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October 22, 2019 at 6:27 PM

A very educative one indead


Henrik Panosyan
October 7, 2019 at 8:05 PM



September 20, 2019 at 11:31 PM

Thanks for a good explanation!


September 19, 2019 at 11:06 AM

Very easy to understand and follow. Thanks a lot.


Rishi Ram Khanal
September 14, 2019 at 8:27 AM

very nice. It's clear, to the point and beautiful source of knowledge. it helped me a lot.
But i want to further more about the thematic review - its meaning and the process of way of dong it.


September 11, 2019 at 2:49 PM

simple and explicit,it really did help me.tanks


johanna mmule maluleke
September 5, 2019 at 7:08 PM

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j m maluleke


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August 23, 2019 at 5:28 AM

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Zia_ud_Din Siddiqui
July 28, 2019 at 7:14 PM

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Godiva Uko
July 25, 2019 at 4:50 AM

Thanks. very useful!



H. Marvelous Richards
July 22, 2019 at 6:45 PM

Thanks, I find this information very helpful to to my academic works in research and writing as whole. It is my hope that you give a clear sample formats so as understand the step by step concept. Once more thanks.


Ubong Umoren
July 13, 2019 at 12:58 PM

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sakhile mbeje
July 10, 2019 at 12:19 PM

This website helped me a lot. Therefore, I am grateful


May 21, 2019 at 9:54 AM

Is this a way how i write research pepar based on literature review??


Rackson Kahabuka
May 14, 2019 at 9:34 PM

The article is useful and adds some crucial guidelines in writing a dissertation.


March 18, 2019 at 10:35 AM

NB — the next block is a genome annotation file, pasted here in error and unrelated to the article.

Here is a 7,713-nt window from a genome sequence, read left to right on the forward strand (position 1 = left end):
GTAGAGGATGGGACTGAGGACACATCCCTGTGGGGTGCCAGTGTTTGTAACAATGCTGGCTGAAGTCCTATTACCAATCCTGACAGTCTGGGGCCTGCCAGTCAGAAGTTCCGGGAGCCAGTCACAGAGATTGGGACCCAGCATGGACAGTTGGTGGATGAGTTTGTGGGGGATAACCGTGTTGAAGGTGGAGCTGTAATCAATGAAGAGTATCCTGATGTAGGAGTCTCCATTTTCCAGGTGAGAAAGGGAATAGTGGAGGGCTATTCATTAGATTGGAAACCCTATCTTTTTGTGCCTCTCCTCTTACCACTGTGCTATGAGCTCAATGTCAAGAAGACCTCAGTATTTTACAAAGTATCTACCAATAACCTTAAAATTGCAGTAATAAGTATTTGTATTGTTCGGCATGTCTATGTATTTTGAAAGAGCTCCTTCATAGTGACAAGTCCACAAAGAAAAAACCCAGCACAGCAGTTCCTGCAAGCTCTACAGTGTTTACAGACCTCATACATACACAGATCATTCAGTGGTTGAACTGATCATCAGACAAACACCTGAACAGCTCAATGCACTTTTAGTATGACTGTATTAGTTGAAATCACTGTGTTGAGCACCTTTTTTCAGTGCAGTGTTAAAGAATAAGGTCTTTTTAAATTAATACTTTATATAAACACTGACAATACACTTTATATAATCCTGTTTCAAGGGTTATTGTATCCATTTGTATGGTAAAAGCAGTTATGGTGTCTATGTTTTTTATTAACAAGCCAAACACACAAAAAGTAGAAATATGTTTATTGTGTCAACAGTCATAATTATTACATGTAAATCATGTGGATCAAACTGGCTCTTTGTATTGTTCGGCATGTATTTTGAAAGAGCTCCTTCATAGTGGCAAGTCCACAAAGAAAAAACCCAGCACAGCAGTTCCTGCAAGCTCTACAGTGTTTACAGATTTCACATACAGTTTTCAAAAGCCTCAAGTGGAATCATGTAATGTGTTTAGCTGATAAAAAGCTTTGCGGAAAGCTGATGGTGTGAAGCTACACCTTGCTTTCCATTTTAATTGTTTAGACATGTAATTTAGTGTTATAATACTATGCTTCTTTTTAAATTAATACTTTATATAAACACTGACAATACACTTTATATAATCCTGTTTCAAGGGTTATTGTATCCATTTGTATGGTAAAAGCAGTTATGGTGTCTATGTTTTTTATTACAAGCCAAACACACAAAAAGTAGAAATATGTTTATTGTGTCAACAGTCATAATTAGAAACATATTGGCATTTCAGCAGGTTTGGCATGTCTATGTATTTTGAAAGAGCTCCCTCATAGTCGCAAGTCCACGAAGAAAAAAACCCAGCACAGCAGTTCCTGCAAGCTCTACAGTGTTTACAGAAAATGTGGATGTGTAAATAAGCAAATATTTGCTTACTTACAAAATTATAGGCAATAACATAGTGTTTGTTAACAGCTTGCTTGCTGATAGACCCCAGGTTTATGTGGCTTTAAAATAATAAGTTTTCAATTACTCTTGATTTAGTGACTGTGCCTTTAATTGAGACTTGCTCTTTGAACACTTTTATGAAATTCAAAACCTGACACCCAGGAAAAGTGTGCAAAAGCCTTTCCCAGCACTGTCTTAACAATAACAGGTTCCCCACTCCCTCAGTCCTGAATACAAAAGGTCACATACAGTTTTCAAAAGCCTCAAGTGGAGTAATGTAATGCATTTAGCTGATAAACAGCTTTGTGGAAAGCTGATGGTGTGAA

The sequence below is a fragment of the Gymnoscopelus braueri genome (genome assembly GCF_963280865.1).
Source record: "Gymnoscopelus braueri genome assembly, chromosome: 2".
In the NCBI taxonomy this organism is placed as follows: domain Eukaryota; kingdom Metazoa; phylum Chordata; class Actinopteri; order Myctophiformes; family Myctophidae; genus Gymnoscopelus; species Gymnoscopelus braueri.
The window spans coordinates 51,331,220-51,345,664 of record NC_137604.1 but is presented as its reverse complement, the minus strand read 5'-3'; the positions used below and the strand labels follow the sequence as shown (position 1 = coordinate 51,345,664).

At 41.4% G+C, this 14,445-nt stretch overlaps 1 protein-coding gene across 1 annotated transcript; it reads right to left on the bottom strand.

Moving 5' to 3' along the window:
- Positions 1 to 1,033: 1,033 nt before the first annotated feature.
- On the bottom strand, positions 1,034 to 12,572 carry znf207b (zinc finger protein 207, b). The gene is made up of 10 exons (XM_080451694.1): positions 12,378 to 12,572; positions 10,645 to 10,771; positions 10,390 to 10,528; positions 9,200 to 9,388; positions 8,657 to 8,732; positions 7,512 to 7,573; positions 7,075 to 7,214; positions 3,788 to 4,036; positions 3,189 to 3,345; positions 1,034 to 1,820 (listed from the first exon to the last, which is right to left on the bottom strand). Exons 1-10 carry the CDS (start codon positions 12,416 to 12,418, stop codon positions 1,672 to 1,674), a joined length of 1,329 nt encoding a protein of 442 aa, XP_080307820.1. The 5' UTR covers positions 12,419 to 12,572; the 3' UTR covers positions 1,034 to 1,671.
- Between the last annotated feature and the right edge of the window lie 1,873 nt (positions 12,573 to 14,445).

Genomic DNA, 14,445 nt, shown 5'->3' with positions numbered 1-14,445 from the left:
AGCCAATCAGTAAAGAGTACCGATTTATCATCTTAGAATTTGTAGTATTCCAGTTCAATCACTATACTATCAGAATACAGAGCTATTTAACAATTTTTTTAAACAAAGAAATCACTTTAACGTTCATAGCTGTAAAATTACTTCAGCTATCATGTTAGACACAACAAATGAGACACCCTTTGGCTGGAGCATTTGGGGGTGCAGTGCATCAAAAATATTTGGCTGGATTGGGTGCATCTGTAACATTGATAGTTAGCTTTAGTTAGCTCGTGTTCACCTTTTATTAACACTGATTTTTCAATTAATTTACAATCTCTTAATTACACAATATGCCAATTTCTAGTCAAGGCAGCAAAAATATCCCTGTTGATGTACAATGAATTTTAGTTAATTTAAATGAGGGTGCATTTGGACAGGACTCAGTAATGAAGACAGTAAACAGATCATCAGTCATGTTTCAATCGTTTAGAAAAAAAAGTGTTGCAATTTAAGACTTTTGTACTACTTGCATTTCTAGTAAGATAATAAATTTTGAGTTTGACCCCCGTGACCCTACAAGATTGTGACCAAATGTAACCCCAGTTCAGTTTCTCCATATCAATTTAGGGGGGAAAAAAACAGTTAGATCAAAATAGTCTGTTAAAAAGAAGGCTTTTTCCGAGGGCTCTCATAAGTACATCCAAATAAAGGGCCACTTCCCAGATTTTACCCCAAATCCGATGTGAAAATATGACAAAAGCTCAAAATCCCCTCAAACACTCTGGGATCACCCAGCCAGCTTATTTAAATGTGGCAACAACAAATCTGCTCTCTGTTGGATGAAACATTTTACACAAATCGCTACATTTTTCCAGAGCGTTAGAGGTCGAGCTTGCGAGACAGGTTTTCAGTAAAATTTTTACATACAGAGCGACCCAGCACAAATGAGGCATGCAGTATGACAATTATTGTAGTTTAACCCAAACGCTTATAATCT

Hi Lucy,
Somebody ask me "what shaped or guided your literature review (LR)?" and I answered, "my LR is guided by my research objectives and research proposal". Is my answer sufficient? Can you kindly give your comment please. Thank you.


Aylin Oz
March 17, 2019 at 4:46 PM

Hi! I've read nearly your whole website, it's brilliant!
Regarding LR, I would like to suggest one thing I have myself been advised to use by a friend: mindmaps. There are a couple of free apps (such as XMind which I loooove) that saved my life and eased my work so much while typing my LR. It helps you structure your articles by topic for example, I put my references and summed up each relevant article in a topic. This made it sooo much easier to organise my work, my ideas, my structure and my writing because all I had to do was to go back on my map instead of going back to the articles.


Raimo Streefkerk
Raimo Streefkerk (Scribbr-team)
March 18, 2019 at 12:28 PM

Hi Aylin,

Thanks for the tip!



mohamed s. sesay
July 22, 2017 at 1:06 AM

nice and exicting but can you assist me with literatures on correctional centres?


Lucy Vleeshouwers
Lucy Vleeshouwers (Scribbr-team)
July 28, 2017 at 7:05 PM

Hi Mohamed,
Thank you for your question.
Unfortunately we can't help you with this question, as it is too specific.
Sorry about that!
Kind regards,